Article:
Simon Drain, Managing Director of Kobus Services Ltd, sheds light on the extent of the pipe repair problem in the UK and some of the reasons contractors are pushing to adopt trenchless pipe drawing technology
Much of the supply infrastructure in industrial areas in the western world is very old – in many cases over 100 years – and needs to be repaired or replaced with modern pipe materials. The aging water infrastructure leads to an increase in leaks and presents water companies with the challenge of providing drinking water of the best quality.
In the UK, Ofwat urges water companies and contractors to reduce AMP7 leakage by 15 percent, reduce customer disruption, improve water quality, protect the environment and manage costs to consumers through the use of innovation.
Existing techniques for replacing old utility lines are mostly impact molecules or open pit mining, both of which have their limitations and cannot achieve the rigorous goals set on their own.
Infrastructure renewal is an integral part of the utilities’ job, including the renewal of utility lines. However, it is estimated that there are over 340,000 km of aqueducts in the UK. Every 10 meters there is an average of one supply line that connects a house or a business line to the mains supply.
Infrastructure leaks more than 3,000 million liters of water every day, and some of the utility lines need to be replaced every year to manage supplies, reduce leaks and maintain water quality.
In addition, many UK properties built prior to the 1970s received water through lead pipes. While many of these have been replaced over the years, a significant number remain. Lead has been shown to be harmful to health, with children being particularly vulnerable.
Water companies use phosphate doses during treatment operations to coat the inside of the pipe to prevent washout. However, phosphate is a finite resource and not sustainable. Therefore, in order to protect the public and improve water quality, water companies have and are trying to replace these aging pipes.
Utility companies have to plan long into the future to continuously replace the aging infrastructure. If left unmanaged, the problems caused by aging pipes will accumulate. The need to address the resulting problems is becoming more urgent, and significantly more investment is required to address the problem on a larger scale with greater urgency. This investment is ultimately funded by higher consumer bills.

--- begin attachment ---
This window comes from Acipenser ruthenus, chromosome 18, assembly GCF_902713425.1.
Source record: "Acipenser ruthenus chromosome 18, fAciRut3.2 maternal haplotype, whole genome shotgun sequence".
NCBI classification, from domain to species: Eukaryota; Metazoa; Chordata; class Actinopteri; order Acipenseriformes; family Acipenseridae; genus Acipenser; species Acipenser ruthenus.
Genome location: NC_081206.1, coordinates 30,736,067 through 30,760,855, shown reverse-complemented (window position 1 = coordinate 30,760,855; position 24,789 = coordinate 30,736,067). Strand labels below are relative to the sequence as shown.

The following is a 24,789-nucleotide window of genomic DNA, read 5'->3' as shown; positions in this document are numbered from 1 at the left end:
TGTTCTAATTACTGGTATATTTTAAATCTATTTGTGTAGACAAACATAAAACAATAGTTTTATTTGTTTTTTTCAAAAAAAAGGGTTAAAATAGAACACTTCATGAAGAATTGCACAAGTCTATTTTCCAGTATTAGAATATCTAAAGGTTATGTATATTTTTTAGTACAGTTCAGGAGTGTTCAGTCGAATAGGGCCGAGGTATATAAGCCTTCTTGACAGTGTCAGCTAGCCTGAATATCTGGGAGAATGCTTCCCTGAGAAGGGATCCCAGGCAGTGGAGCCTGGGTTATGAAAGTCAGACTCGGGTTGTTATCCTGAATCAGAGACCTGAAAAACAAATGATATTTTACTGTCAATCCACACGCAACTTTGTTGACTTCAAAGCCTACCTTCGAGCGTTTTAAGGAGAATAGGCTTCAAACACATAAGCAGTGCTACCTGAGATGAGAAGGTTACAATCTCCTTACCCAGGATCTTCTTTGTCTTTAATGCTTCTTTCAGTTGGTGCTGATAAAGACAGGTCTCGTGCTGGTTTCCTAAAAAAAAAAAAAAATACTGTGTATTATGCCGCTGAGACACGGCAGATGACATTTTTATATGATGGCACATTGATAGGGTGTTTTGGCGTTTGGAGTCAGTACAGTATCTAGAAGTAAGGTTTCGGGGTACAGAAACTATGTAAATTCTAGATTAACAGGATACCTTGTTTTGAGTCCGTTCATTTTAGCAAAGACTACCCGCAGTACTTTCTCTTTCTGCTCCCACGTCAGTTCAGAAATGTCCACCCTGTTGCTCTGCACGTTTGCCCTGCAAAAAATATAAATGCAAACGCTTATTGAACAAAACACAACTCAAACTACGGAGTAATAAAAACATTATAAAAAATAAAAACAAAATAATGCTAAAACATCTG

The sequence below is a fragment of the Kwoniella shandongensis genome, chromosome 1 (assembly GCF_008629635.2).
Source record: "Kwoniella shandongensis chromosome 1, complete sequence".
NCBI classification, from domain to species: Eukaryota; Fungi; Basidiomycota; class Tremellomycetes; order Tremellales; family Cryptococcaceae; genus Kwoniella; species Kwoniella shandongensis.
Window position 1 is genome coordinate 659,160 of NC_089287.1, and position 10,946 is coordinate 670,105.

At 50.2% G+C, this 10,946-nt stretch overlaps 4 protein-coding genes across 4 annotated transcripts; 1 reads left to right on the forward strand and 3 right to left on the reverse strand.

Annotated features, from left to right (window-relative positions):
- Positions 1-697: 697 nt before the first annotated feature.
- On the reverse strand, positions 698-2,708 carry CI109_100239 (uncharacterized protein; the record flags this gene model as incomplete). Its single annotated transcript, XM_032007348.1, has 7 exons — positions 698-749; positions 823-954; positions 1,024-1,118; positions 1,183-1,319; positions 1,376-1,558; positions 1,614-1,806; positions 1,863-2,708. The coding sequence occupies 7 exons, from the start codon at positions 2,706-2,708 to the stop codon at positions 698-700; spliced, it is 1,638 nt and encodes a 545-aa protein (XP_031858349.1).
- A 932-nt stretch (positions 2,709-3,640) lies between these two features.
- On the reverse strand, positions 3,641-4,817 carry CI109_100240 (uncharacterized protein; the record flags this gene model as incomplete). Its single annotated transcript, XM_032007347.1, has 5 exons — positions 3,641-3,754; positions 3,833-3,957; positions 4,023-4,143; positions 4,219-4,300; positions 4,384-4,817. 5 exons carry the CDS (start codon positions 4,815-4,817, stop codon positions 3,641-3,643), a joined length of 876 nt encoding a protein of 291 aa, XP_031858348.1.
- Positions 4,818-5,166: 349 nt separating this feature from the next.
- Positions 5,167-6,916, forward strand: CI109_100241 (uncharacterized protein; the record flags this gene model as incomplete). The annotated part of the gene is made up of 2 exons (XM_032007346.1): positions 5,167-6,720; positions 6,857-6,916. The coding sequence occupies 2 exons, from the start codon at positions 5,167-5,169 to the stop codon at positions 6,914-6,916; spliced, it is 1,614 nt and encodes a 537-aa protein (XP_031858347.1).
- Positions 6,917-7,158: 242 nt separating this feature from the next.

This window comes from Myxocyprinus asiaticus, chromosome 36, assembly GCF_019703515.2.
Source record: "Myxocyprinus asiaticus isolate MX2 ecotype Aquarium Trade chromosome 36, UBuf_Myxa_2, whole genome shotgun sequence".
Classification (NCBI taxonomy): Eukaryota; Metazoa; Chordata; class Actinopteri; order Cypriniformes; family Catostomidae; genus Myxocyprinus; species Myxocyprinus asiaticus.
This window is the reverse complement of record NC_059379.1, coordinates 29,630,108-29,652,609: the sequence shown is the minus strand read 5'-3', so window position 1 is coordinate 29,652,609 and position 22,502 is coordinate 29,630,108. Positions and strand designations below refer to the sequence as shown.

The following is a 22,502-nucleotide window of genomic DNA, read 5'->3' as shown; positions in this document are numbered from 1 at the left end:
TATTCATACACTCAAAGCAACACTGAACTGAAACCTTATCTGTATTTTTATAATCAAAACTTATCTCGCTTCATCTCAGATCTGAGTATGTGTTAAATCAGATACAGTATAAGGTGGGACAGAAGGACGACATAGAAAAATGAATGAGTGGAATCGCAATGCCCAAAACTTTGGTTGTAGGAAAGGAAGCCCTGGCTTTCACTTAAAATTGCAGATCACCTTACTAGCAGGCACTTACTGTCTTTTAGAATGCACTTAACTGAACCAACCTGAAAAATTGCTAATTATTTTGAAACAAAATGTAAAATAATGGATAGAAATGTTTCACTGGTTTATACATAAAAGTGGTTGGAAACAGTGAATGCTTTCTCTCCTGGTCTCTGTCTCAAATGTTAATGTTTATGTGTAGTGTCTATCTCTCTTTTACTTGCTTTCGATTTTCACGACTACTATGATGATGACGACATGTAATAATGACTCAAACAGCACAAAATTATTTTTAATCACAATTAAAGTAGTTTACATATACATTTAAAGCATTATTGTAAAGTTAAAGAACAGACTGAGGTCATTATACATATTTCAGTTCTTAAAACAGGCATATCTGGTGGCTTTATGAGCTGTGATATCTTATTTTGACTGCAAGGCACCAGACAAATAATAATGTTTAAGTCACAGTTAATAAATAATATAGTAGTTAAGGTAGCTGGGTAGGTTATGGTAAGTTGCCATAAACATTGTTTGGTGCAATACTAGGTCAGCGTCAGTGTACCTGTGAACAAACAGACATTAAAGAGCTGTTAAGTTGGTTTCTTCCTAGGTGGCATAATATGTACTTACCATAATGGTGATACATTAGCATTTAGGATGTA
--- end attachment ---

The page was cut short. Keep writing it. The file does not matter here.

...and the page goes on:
the solution of the problem
Regulators are enforcing controls and pressuring utilities to, for example, innovate to maintain and replace infrastructure faster and safer, with less disruption and without significantly increasing consumer bills. Pipe drawing technology offers utilities the innovation Ofwat demands, as well as a lower cost compared to other methods such as open pit mining.
Trenchless pipe drawing approaches are not new, but they offer several significant advantages.
Reduction of the repair time: Tube drawing technology can dramatically reduce the time it takes to install and remove the project. With no trenching required, minimal excavation is required to start or restore the site, potentially reducing on-site time by over 60 percent.
Reduced risk of supply strikes: Pipe drawing technology minimizes the risk of electric shock when an existing pipe is extracted and the new pipe is then dragged along the wellbore created by the extracted pipe. There is less risk of hitting another utility as the path is already in place from the old pipe location.
Optimized workplace: When pulling pipes, the existing path of the old pipe is used to drag the new pipe in and through. Therefore, overall soil conditions have less of an impact on pipe pulling approaches. Pipe pulling can be used on very soft ground, rocky ground and on inclines, providing an alternative when mole is less effective.
Faster reinstatement and minimal interruption: Pulling pipes minimizes the size of the excavation that is required on homeowners’ land. When pulled from an outside sidewalk or street, the excavation on the homeowner’s property can be as small as an A3 sheet of paper. As pointed out in the Zeit, this has the added benefit of lowering the cost of reinstatement and of being less disturbed and emotionally burdened for the homeowner. This also affects local residents who use adjacent public highways as they reopen much faster.
Lifelong cost advantages: Pipe pullers like the Kobus KPP300 are relatively inexpensive in terms of capital equipment, costing around £ 20,000. Tube drawing systems require new consumables each time the tube is changed, but maintenance costs are reduced to a minimum as the construction is largely maintenance-free. This means they can save around £ 1,000-1,500 per replacement compared to open methods, which means they can pay back in just six months and pay back for at least five years.
Good for the environment: Pulling pipes removes the old disused pipelines from the ground, eliminating potential environmental waste and allowing recycling and recovery of the old pipe’s value.
One thing is certain: a large number of repairs are required, and traditional methods are time-consuming, malfunctioning, and can be very expensive.
This article originally appeared in the April issue of WET News